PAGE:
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Archive for the ‘Winter weather’ Category

Brutal cold is making life difficult in many parts of the country right now.  Even Florida is feeling it, god bless ’em, where fruit growers are spraying fields to protect their fruits with a coating of ice.

Just hunkering down in a warm house is a blessing when it’s this cold.  For all the folks out on roads and highways, this weather is a nightmare; scary, nerve-wracking, unpredictable.  And for those whose fortunes do not currently include a warm house to stay cozy in, it’s life-threatening.

I lived with bitter cold for many years, growing up in northern Colorado.  I remember it well, as do my fingertips; they still tingle with memory of mild frostbite and turn white and numb if I fail to protect them with gloves when the temperature drops.  And looking at Moonmeadow Farm’s  picture of her wood cookstove reminds me of waking up to frigid mornings in a drafty logging cabin at 6,000 ft, shivering out of bed to light a fire in the cold, dark mornings before work.  Yes, I know cold.  It’s been awhile, but I remember it.

It is 24 degrees this morning east of Campbellsville, KY at the Farm, and a light snow is falling.  At Ridgewind Farm in Virginia, where the horses are, it’s 22 but “feels like” 10 degrees, and cloudy.  In Vail, CO where Skidder is working the ski resorts, it’s 10 degrees and cloudy, too.

Out east of Fort Collins, Colorado (my home town) where the good folks of Boyles Family Farms  are hunkered down next to the wood stove, it is minus eleven degrees.  Now that’s cold!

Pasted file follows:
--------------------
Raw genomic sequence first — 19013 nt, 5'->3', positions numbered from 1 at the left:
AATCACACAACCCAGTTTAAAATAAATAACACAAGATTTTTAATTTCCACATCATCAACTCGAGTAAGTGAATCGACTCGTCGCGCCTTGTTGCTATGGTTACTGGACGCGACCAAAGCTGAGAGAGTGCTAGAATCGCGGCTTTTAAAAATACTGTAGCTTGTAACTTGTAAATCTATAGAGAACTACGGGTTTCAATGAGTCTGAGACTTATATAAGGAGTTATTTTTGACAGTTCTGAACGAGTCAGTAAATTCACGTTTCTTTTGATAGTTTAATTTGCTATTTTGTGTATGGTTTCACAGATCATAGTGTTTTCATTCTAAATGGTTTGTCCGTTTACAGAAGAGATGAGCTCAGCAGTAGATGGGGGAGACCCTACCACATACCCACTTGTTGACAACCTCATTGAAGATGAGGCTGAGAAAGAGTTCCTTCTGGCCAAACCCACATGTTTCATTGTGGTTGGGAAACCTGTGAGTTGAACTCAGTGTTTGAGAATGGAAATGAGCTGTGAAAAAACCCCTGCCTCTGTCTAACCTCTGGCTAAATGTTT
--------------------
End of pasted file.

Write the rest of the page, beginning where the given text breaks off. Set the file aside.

In Bonita, California where I am it is currently 45 degrees and clear.  And it’ll probably get up to 75 this afternoon.  The disparity between our winter temps and what is experienced across the rest of the nation is never far from my mind.  I am mentally bracing myself, I think, to return to the real world of seasons that include the discomfort of cold.

Meanwhile, although it doesn’t take much to warm a 1,500-sq-ft house at this latitude, we burn a small fire in the evenings to take the chill off, with eucalyptus firewood bought locally from Garcia’s Firewood in El Cajon.  My little Toyota Tacoma has to make two trips to bring home half a cord, but that will last us well into next year, so the trouble is worth it.  The ashes enrich my compost pile and the labor of stacking and carrying in keeps me from getting too soft.

Wherever you are this morning, bundle up well when you go outside, shut the doors firmly behind you when you come in, keep the fire well-stoked, and stay warm.

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